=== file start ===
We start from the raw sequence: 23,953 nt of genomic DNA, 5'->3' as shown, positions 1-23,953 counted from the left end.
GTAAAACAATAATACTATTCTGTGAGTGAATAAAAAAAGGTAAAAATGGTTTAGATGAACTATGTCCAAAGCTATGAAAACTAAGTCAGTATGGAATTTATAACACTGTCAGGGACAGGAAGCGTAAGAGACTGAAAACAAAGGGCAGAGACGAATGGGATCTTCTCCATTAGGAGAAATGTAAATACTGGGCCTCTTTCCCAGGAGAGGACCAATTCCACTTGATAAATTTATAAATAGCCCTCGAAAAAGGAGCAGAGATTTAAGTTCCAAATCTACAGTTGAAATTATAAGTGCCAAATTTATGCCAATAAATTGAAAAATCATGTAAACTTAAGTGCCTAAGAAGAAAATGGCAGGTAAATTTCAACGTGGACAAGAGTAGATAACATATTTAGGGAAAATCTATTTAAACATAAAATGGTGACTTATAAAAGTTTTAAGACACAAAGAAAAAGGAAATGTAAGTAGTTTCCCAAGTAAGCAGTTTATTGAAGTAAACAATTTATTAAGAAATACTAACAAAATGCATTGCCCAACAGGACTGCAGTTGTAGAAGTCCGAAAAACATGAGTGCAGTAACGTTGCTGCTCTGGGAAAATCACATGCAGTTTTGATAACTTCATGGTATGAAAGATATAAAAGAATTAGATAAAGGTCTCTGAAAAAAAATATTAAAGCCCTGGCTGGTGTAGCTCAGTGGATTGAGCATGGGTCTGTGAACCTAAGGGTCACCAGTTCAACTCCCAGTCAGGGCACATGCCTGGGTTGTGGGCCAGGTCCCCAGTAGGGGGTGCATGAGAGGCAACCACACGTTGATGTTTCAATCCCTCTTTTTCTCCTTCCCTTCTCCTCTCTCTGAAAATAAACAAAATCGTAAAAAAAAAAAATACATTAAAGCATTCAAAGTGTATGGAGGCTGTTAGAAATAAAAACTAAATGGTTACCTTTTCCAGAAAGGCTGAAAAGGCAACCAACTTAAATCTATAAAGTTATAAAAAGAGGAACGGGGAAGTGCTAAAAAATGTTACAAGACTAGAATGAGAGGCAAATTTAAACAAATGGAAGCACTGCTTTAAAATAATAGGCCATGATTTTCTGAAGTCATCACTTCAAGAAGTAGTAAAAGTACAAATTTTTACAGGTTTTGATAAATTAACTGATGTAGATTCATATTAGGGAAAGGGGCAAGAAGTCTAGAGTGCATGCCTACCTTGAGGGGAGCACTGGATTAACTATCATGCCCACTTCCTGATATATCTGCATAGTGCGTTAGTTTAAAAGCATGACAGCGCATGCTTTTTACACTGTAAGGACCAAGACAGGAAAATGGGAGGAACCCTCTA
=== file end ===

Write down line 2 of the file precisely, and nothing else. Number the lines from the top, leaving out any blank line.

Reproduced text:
GTAAAACAATAATACTATTCTGTGAGTGAATAAAAAAAGGTAAAAATGGTTTAGATGAACTATGTCCAAAGCTATGAAAACTAAGTCAGTATGGAATTTATAACACTGTCAGGGACAGGAAGCGTAAGAGACTGAAAACAAAGGGCAGAGACGAATGGGATCTTCTCCATTAGGAGAAATGTAAATACTGGGCCTCTTTCCCAGGAGAGGACCAATTCCACTTGATAAATTTATAAATAGCCCTCGAAAAAGGAGCAGAGATTTAAGTTCCAAATCTACAGTTGAAATTATAAGTGCCAAATTTATGCCAATAAATTGAAAAATCATGTAAACTTAAGTGCCTAAGAAGAAAATGGCAGGTAAATTTCAACGTGGACAAGAGTAGATAACATATTTAGGGAAAATCTATTTAAACATAAAATGGTGACTTATAAAAGTTTTAAGACACAAAGAAAAAGGAAATGTAAGTAGTTTCCCAAGTAAGCAGTTTATTGAAGTAAACAATTTATTAAGAAATACTAACAAAATGCATTGCCCAACAGGACTGCAGTTGTAGAAGTCCGAAAAACATGAGTGCAGTAACGTTGCTGCTCTGGGAAAATCACATGCAGTTTTGATAACTTCATGGTATGAAAGATATAAAAGAATTAGATAAAGGTCTCTGAAAAAAAATATTAAAGCCCTGGCTGGTGTAGCTCAGTGGATTGAGCATGGGTCTGTGAACCTAAGGGTCACCAGTTCAACTCCCAGTCAGGGCACATGCCTGGGTTGTGGGCCAGGTCCCCAGTAGGGGGTGCATGAGAGGCAACCACACGTTGATGTTTCAATCCCTCTTTTTCTCCTTCCCTTCTCCTCTCTCTGAAAATAAACAAAATCGTAAAAAAAAAAAATACATTAAAGCATTCAAAGTGTATGGAGGCTGTTAGAAATAAAAACTAAATGGTTACCTTTTCCAGAAAGGCTGAAAAGGCAACCAACTTAAATCTATAAAGTTATAAAAAGAGGAACGGGGAAGTGCTAAAAAATGTTACAAGACTAGAATGAGAGGCAAATTTAAACAAATGGAAGCACTGCTTTAAAATAATAGGCCATGATTTTCTGAAGTCATCACTTCAAGAAGTAGTAAAAGTACAAATTTTTACAGGTTTTGATAAATTAACTGATGTAGATTCATATTAGGGAAAGGGGCAAGAAGTCTAGAGTGCATGCCTACCTTGAGGGGAGCACTGGATTAACTATCATGCCCACTTCCTGATATATCTGCATAGTGCGTTAGTTTAAAAGCATGACAGCGCATGCTTTTTACACTGTAAGGACCAAGACAGGAAAATGGGAGGAACCCTCTA